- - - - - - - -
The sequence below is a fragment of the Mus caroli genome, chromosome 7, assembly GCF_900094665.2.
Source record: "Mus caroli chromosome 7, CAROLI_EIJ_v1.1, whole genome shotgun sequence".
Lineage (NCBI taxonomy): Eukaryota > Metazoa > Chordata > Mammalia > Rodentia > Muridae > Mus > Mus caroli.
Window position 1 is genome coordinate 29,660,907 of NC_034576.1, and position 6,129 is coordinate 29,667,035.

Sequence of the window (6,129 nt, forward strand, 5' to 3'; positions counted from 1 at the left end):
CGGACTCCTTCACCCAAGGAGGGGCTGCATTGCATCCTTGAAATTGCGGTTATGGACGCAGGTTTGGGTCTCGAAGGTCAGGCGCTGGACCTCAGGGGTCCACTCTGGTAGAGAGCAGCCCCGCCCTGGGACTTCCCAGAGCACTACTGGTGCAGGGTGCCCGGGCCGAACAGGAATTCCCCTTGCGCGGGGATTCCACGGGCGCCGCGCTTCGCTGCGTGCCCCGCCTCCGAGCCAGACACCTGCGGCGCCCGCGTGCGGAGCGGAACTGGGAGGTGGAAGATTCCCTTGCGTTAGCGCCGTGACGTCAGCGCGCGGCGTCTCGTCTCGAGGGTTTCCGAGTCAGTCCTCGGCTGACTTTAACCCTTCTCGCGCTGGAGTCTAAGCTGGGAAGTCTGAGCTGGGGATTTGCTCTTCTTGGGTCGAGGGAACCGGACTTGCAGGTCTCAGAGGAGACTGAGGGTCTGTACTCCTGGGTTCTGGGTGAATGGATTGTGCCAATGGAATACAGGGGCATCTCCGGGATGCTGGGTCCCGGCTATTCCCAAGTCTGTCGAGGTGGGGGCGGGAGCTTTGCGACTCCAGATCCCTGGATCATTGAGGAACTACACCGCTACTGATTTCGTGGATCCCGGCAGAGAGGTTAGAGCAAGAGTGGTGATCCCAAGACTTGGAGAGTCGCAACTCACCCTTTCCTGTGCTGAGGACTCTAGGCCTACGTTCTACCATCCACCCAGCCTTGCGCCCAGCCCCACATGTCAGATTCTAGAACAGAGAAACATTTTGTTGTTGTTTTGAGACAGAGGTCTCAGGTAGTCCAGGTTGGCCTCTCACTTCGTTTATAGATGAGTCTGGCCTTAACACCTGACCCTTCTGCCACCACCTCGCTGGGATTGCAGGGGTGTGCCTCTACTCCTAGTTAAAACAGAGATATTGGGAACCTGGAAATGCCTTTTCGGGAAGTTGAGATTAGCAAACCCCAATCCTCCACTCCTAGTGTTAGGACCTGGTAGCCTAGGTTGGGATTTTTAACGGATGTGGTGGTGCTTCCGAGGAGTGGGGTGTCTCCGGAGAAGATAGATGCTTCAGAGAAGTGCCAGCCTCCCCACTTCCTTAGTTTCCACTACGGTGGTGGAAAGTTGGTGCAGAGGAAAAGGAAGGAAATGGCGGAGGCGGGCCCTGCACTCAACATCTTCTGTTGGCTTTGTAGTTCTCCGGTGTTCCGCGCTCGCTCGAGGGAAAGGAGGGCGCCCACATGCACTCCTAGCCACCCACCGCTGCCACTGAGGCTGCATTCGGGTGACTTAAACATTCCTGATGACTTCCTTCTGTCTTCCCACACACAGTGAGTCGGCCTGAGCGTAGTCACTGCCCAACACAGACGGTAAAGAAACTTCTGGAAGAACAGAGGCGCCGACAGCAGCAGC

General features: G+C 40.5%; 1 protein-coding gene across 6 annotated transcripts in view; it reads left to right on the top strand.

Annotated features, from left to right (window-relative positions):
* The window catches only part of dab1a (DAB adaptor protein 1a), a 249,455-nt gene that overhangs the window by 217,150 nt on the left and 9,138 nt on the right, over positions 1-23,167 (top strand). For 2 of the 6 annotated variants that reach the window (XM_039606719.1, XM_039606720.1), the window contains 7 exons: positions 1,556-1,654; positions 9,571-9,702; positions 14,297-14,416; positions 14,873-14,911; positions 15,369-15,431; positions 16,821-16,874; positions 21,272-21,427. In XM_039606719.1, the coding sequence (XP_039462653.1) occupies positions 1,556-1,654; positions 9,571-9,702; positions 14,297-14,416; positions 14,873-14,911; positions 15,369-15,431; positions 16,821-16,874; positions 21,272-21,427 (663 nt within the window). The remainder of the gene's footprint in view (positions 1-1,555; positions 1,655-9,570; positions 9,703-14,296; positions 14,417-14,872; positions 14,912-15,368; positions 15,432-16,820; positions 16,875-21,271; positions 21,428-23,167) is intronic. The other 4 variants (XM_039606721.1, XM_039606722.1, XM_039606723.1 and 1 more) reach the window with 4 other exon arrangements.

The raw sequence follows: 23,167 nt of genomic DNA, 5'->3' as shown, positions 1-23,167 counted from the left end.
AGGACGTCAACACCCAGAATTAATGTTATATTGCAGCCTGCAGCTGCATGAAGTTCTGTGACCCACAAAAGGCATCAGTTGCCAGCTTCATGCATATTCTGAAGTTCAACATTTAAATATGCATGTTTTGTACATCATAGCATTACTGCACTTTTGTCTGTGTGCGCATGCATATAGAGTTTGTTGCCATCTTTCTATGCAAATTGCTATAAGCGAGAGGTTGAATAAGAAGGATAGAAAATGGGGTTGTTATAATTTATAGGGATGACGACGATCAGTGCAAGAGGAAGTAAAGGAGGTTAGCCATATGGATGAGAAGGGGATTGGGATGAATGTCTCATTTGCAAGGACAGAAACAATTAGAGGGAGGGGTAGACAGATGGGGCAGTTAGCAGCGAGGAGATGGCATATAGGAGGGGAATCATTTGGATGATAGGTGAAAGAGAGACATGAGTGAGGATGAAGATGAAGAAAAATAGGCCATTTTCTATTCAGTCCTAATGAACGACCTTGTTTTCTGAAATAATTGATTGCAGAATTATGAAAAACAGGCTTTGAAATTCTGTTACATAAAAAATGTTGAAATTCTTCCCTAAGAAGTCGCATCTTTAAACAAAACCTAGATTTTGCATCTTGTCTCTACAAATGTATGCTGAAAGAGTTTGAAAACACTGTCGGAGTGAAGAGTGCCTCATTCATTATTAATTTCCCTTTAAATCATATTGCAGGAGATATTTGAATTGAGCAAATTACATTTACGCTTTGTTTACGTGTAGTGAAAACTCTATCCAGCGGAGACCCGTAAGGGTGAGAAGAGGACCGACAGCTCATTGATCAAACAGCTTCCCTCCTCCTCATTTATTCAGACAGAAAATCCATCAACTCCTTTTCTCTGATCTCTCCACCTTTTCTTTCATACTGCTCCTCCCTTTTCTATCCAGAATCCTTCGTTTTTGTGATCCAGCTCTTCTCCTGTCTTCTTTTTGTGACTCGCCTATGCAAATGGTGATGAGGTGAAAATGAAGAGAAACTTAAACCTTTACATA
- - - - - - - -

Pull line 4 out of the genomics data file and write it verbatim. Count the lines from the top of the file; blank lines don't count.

Window position 1 is genome coordinate 29,660,907 of NC_034576.1, and position 6,129 is coordinate 29,667,035.